More Thoughts about Reinforcement in AAC Therapy

February 17, 2014 by - Leave your thoughts

More Thoughts about Reinforcement in AAC Therapy
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When we’re teaching AAC, our preferred means of responding to learners is with natural consequences, expansions, extensions, and verbal encouragement. Here are some of our prAACtical thoughts.

Natural Consequences

Nothing says ‘power’ like having someone respond based on what you just said. SLPs are quite familiar with this concept and use this regularly to provide ‘more’ tickles, crackers, and music. When we work with beginning communicators, we’re all about providing quick access to whatever the AAC learner requests. But we tend to lose sight of the need for natural consequences when working with learners on higher level language skills.

True, it is more difficult to think of the natural consequence when we’re working on morphology, syntax, and semantics, but the principle is the same: Learning is enhanced when our responses are driven by the message that our client just produced.  We’re working with Antonio to reduce ambiguity in his messages. When he comes to therapy telling us that “Melody make me mad,” it gives us a perfect opportunity to work on this skills. We might do that by first registering confusion: Put on your best perplexed look, perhaps a bit exaggerated. “I’m sorry about that, but Melody? I don’t know a Melody.” “I’m not sure who you’re talking about or what she did to upset you.” As we elicit more information, we can rebuild the utterance into something clearer and model that for the client. “Melody, my Lab partner, made me mad.”

Expansions and Extensions

Informative feedback is one of the best ways to help AAC learners stretch their language just a little bit more. When a child uses AAC to say a 2-word sentence, SLPs generally leap to expand or extend it.

  • “Want eat.” “Want to eat it.”
  • “More that.” “Drink some more of that.”
  • “Read it.” “Read it again, Mom.”

The same holds true for more complex language. “Melody made me mad because she ignored me.” When AAC learners say something, respond contingently but with a longer, more sophisticated sentence.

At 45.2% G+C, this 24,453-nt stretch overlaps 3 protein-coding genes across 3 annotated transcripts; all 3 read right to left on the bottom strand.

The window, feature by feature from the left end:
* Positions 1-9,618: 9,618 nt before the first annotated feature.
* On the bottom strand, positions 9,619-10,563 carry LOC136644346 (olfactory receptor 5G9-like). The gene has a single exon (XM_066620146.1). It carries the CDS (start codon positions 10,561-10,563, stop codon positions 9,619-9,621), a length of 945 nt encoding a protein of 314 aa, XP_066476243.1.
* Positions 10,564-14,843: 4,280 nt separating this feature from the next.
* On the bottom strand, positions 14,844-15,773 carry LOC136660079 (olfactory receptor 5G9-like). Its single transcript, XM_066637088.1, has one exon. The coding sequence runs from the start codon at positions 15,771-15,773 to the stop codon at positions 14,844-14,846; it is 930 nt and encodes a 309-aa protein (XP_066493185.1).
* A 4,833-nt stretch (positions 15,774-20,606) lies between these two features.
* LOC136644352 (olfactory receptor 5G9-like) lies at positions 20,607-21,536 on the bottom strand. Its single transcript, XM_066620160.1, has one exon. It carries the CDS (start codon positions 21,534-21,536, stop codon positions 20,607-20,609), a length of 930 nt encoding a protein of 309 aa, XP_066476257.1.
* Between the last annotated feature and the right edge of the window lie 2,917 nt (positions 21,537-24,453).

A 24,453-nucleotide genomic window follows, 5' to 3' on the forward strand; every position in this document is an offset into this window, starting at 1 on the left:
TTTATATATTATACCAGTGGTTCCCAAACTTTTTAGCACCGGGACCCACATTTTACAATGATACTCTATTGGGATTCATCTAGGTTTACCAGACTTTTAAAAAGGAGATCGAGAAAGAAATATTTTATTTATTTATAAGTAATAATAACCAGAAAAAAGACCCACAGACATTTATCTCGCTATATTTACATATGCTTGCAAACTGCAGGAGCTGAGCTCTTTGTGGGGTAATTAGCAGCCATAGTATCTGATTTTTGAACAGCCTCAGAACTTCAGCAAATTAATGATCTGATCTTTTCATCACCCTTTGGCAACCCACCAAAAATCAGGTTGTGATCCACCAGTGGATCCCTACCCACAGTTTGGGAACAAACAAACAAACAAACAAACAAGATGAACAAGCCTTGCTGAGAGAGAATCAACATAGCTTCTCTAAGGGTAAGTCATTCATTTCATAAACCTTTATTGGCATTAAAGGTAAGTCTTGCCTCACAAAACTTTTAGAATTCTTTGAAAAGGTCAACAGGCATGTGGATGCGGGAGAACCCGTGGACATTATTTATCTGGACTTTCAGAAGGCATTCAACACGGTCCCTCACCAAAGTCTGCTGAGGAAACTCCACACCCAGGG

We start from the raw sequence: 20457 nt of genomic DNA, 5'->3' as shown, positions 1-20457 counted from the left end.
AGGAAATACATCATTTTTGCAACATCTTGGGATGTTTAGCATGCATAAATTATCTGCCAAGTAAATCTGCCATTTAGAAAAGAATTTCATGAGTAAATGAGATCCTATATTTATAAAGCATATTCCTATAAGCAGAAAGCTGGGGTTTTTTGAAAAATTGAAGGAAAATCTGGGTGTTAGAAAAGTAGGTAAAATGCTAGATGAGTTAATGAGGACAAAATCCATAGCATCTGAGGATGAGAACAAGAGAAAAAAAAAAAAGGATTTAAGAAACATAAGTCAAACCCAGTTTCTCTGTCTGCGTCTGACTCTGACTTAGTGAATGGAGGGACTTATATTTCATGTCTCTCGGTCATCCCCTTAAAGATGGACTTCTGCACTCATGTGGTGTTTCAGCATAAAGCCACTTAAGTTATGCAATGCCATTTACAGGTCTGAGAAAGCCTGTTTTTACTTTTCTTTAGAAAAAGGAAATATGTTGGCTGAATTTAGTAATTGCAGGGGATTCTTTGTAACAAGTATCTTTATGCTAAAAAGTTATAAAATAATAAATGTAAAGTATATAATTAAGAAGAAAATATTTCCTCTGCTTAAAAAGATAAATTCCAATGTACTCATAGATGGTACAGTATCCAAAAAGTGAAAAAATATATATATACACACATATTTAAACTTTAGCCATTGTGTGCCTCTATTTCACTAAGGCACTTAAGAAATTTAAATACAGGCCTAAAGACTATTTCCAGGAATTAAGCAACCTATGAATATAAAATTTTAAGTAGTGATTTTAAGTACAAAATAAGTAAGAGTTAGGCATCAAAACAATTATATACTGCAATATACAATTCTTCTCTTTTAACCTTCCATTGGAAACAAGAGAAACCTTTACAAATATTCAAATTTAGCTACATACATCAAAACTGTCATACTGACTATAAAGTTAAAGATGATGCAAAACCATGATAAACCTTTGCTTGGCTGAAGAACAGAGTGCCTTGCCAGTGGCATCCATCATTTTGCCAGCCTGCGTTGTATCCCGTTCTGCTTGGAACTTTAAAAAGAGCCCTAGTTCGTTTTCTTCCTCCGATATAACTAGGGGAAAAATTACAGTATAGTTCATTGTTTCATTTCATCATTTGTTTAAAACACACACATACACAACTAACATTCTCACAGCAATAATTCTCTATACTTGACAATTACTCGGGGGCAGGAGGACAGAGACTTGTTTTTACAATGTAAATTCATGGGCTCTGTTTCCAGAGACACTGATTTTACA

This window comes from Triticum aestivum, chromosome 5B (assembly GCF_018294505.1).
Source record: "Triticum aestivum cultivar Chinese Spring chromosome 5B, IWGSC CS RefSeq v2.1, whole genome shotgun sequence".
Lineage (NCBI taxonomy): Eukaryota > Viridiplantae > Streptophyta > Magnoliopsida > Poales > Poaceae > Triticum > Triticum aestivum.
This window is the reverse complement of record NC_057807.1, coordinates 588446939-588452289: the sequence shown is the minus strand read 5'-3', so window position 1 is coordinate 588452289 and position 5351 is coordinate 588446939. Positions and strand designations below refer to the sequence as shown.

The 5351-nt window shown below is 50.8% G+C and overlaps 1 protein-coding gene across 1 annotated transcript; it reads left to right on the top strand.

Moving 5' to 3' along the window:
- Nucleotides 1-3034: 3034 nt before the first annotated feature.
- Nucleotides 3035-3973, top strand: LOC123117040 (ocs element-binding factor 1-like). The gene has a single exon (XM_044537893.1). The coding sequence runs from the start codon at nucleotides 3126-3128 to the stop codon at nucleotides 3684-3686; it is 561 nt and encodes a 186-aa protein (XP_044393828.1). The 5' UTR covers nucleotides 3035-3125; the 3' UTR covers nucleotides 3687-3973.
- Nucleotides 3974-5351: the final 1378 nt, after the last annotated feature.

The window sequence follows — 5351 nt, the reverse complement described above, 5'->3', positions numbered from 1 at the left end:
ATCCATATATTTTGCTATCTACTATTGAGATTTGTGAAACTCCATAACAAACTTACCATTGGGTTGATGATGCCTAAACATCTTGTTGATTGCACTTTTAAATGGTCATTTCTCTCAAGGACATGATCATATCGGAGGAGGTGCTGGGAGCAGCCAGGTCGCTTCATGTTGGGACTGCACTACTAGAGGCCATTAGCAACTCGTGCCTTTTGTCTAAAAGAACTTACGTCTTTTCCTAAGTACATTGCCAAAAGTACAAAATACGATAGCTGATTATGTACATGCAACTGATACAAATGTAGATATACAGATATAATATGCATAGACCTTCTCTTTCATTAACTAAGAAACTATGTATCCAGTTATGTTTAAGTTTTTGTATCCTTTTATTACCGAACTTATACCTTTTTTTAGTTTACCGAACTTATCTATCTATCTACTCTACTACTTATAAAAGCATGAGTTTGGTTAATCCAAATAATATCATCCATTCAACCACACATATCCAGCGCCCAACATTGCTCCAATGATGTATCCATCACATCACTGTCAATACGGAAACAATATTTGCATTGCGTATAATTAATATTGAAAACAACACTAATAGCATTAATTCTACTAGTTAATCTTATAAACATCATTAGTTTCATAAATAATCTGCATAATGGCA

Verbal Encouragement

Communicating is hard work for almost everyone who uses AAC. Hard work needs to result in an adequate ‘pay-off’ if we want learners to continue to put forth their best efforts. That means that we recognize and (sometimes) overtly acknowledge the effort. NOT by calling attention to the form, as we discussed in the last post LINK, though.

There are times, though, when these responses are insufficient. Sometimes we need a different approach. Ellie, for example, had a VERY difficult time sitting through group instruction either in her classroom or with her SLP. After about two minutes, she would try to wiggle out of her chair and escape. Her teacher and SLP tried the usual things: Making the activity engaging, using visual supports to show the desired behavior, and physically engaging her to sustain her attention. That worked for another few minutes, but not for the duration of that activity. The strategy that DID make a difference? Token boards.

Token Boards

Token boards can be an effective way to support the acquisition of some skills with some AAC learners. You can read about the process and the empirical supports for it here. It is one tool among many that we’ve used in our prAACtical work. Before we go any further, we want to share our own prAACtical thoughts on how we use token boards.

  • We DON’T use tokens to reinforce language or operational competence. NO tokens for ‘good talking,’ ‘nice looking,’ or saying a specific word/phrase.
  • We DO use tokens to reinforce participation and effort.
  • We DO use this as an opportunity to develop language at whatever level is most appropriate. For a beginning communicator, that may just be choosing what to earn with all those tokens. For a more advanced communicator, we may target things like causality (e.g., “I want a break with my iPad BECAUSE I want watch BrainPop”) or grammar (e.g., modals: “I would like…” “Could I have…?” “I do want…”).

Token boards can be made and used in many ways, and we’ll leave it to the behaviorists to provide the definitive tutorials on the range of options. One prAACtical way to make token boards concrete for AAC learners is to use an image of the thing they are earning with their effort and participation. You can either use that image as the token itself (e.g., 10 little pix of the break area) or make a large image and cut it apart like a puzzle (so that each piece of the puzzle becomes a token).

Here are some quick videos clips where you can see token boards in action.

More Thoughts about Reinforcement in AAC TherapyDirect link:

More Thoughts about Reinforcement in AAC Therapy

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Need some additional resources to learn more about and develop your own token boards? Try these terrific resources:

 Do you use token reinforcement in your prAACtical work? We’d love to hear about it.

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This post was written by Carole Zangari

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